Despite the claims of people who trumpet such practises, how safe is it exactly? Do we know with sufficient confidence that what is pumped out of them into the air will not “come back to bite us” in the future?

Consider all of the pesticides and other chemicals once thought to be safe, their use now regulated or banned because of new knowledge. Shouldn’t the precautionary principle be used here also?

While incineration might reduce the need for landfill space, critics argue the technology is unproven and will result in air pollution and cost more energy than it creates.”  1

Sources:

1. “Incinerator talk burns critics”; unidentified CP reporter; Toronto Sun; 2006/10/02

2. “City needs lasting solution on trash”; Michael Warren; Toronto Star; 2006/10/09

2006 Fowler Election Platform – Needle Disposal Bins

October 4, 2006

as originally posted on my Election Website

Some of what I’ve had to say in the past

Date: Tue, 10 Jan 2006 16:47:05 -0500 (EST)
From: “Gregory Fowler”
Subject: Failure to Communicate
To: “Sandy White”
CC: adecicco@london.ca, jsher@lfpress.com, pmcleod@thelondoner.ca, John.Wilsons@corusent.com, newstalk1290today@cjbk.com

Sandy,

With respect to the issue of Needle Disposal Bins.

Since there’s been no response from Mr. Irwin at the Central Library, or from anyone at the London Middlesex Health Unit, or from Councillor Eagle, or from Councillor Tranquilli …

and as I’ve expressed to you before, this is terrible behaviour on the part of people who are paid out of the public purse…

Please visit my web blog and review my letters of 2006/01/07 which you will find in the “Library Services” archive.

Perhaps you are in a better position to make inquiries and to get answers than what I am.

[snip]

Sincerely,

Mr. Greg Fowler

email: fowgre@yahoo.ca
smail: 962 Eagle Crescent; London, Ontario; N5Z 3H7
Blog: ca.geocities.com/fowgre/
phone: (519) 649-0500

Date: Sat, 7 Jan 2006 07:51:27 -0500 (EST)
From: “Gregory Fowler”
Subject: Fwd: Info Request – Needle Disposal
To: igillespie@lfpress.com, jsher@lfpress.com
CC: bill.irwin@lpl.london.on.ca, health@mlhu.on.ca, seagle@london.ca, ftranqui@london.ca

Mr. Gillespie,

With respect to “the wisdom of placing needle dispenser bins in the washrooms at London’s Central Library on Dundas Street.”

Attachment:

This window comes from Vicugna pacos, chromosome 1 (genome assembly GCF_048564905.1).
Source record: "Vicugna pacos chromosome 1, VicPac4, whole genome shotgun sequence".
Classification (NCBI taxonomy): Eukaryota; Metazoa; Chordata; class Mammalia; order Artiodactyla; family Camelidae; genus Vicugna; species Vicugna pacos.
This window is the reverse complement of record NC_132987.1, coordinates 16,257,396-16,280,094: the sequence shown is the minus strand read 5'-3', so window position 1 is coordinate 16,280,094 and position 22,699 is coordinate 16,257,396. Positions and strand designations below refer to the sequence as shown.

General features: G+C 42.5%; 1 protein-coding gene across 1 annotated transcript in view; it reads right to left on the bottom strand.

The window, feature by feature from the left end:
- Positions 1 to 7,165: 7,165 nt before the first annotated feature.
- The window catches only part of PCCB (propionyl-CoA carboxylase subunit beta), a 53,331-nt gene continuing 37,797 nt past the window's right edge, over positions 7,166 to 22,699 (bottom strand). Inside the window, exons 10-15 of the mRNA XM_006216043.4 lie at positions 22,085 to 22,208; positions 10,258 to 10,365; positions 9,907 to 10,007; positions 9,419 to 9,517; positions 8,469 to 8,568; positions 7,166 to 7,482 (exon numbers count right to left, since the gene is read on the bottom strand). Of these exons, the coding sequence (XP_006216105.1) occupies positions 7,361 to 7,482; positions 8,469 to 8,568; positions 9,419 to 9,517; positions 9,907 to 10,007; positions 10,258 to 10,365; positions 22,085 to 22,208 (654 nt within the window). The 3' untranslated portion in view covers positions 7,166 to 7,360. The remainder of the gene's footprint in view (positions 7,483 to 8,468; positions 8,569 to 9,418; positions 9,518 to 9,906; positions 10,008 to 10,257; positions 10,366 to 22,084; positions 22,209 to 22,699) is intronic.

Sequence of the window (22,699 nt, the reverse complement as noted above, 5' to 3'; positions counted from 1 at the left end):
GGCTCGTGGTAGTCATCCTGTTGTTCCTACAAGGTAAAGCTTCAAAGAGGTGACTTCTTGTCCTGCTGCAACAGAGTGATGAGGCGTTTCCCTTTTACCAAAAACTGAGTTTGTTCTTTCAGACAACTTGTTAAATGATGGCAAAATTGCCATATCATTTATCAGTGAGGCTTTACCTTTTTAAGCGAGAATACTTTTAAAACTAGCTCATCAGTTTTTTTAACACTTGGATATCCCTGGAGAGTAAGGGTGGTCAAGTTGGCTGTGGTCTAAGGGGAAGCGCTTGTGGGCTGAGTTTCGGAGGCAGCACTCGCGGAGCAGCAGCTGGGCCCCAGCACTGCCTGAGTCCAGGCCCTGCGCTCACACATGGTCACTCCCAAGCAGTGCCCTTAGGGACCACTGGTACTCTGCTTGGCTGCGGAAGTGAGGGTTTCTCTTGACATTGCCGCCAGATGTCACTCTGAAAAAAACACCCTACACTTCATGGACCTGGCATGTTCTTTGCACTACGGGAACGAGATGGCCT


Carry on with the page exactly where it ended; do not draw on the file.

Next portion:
I agree with you that nobody has a “right” to do drugs in the library. And I suppose I have some concern that the presence of dispenser bins might attract persons with serious drug addictions and behavioural problems to the library who otherwise would not be there.

My biggest concern though, is for the safety of library workers. And my presumption is that the bins will result in greater safety for those workers, even if they don’t resolve the problem of unsafe disposal in it’s entirety.

Your suggestion that “accommodating drug users is driving away legitimate patrons” would have been easier to accept if you had prefixed the word “patrons” with a qualifier, such as “some.” I am the organizer of the Forest City Backgammon Club, which conducts it’s meetings 6-9pm on Thursday evenings on the Central Library’s 3rd floor. Even after polling some of the membership on this issue, I have received no expressions of concern about the issue.

As a father and a grandfather, I think that your valid concern for the safety of children (“do you really want your children to visit a library where addicts are shooting up in the washroom?”) might better have been accompanied by a reminder that things like drug use, sexual predators, etc. are a larger societal problem than at this one location, and that children should never be left unattended in public washrooms.

Given my public advocacy over the past decade for increased budgets for police and other essential services, I’m a bit uncomfortable with the quote attributed to Mr. Irwin that “London police’s foot patrol officers regularly tour the library.”

I don’t believe that the police need to attend at the library regularly. But what concerns me about the quote is that many people will misinterpret “regularly” and come to the impression that the police are there (or anyplace else) frequently. And that will simply compound the folly of the notion that we can continue to exert pressure on the police budget without negative consequeces.